These polybrominated diphenyl ethers are compounds that are thought to cause damage to the environment at higher levels than today but this could change. the long term health effects of these chemicals isn't as well known as we would like but is's probably a good idea to go on the side of caution [thalidamide and t-butyl methyl ether to name a few that went horribly wrong] although right now industry won't like it because they can't make money off of their sale, it is much better to be alive and healthy because of the ban and lose money than the alternative. US gov PBDE faq http://www.atsdr.cdc.gov/toxprofiles/phs68-pbde.ht ml [cdc.gov] canadian PBDE faq http://www.ec.gc.ca/CEPARegistry/documents/subs_li st/PBDE_draft/PBDEfaq.cfm [ec.gc.ca]

Cheapskates (1)

cedricfox (228565) | more than 7 years ago | (#18771151)

A quarter of a million dollars on something as vital to their business model as the continued right to poison our kids?

Clearly they were being stingy with the bribe money. Their successors won't make the same mistake.

Lawyers next? (1)

tut21 (860295) | more than 7 years ago | (#18771205)

Cheers to the state of Washington for banning industry freaks.

Here we go... (5, Insightful)

Bullfish (858648) | more than 7 years ago | (#18771249)

Lemme see here:

1. Have mature product with static revenues
2. Have legislature ban mature product
3. Feebly fight against ban so you can tell public you tried
4. Introduce new, more expensive product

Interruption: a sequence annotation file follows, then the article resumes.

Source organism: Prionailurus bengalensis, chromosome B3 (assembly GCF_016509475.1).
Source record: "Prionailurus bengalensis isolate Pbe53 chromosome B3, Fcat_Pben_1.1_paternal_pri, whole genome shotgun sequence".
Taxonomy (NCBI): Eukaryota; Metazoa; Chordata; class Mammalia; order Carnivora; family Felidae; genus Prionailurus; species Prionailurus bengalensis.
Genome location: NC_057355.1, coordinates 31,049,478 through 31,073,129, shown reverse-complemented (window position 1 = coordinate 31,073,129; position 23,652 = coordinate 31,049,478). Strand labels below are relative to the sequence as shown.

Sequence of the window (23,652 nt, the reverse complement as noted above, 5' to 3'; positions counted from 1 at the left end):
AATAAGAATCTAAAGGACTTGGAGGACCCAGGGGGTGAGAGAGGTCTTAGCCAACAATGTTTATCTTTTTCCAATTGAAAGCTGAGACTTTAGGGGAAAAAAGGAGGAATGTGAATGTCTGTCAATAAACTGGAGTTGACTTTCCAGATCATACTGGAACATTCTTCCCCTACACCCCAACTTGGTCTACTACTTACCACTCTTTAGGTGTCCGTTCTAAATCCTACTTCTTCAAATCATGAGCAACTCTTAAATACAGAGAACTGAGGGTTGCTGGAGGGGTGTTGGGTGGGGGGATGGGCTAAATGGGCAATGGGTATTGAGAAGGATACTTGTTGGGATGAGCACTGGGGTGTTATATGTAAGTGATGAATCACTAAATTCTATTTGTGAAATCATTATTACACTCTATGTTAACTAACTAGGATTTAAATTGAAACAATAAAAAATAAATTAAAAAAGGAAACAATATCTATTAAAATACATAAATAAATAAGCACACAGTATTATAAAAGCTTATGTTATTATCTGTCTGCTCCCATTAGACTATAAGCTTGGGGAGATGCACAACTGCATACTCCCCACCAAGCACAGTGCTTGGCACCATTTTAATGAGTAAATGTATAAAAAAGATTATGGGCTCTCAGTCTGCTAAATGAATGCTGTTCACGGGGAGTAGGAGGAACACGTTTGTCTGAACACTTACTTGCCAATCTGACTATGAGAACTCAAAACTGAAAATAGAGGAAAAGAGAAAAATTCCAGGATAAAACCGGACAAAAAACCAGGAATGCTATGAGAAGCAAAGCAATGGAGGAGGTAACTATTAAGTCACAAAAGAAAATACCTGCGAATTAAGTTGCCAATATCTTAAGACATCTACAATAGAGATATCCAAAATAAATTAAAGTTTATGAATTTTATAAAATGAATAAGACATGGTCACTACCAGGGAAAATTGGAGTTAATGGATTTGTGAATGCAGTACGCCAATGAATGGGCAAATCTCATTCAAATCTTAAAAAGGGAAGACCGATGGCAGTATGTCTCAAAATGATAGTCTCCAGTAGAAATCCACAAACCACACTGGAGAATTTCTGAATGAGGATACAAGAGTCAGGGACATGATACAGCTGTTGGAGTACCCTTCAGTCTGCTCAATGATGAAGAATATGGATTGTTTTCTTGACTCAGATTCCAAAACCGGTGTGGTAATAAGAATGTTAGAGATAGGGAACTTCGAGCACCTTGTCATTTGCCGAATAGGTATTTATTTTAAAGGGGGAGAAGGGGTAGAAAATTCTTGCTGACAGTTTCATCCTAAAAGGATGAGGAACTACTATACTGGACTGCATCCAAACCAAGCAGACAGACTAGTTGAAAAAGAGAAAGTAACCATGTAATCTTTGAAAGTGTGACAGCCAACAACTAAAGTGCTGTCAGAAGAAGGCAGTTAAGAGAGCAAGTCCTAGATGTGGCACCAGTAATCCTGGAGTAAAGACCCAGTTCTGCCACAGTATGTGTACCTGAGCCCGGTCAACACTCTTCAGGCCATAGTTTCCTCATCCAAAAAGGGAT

5. Profit!!

One quiet phone call (1)

matt me (850665) | more than 7 years ago | (#18771277)

This could all be settled satisfactorily for everyone involved if someone puts in a sweet phone call to the Microsoft folks down in Florida. The mafium leave nothing but a few concrete boots.

government mandated "solutions" (4, Insightful)

FredThompson (183335) | more than 7 years ago | (#18771343)

...and they also want to require compact fluorescent bulbs which...contain mercury, another cumulative poison which doesn't break down.

Yes, folks, the same government nannies will have your neighbors throwing mercury into the trash. Never mind that it will get into the ground and your water supplies, costs more, is inferior light and sends money to the Chinese communists.

Never mind that the same thinking banned DDT which meant millions of Africans have died from malaria or that liberated prisoners from the Nazi death camps were bathed in DDT to kill the bugs living on them or that "Silent Spring" has been shown to be a work of fiction.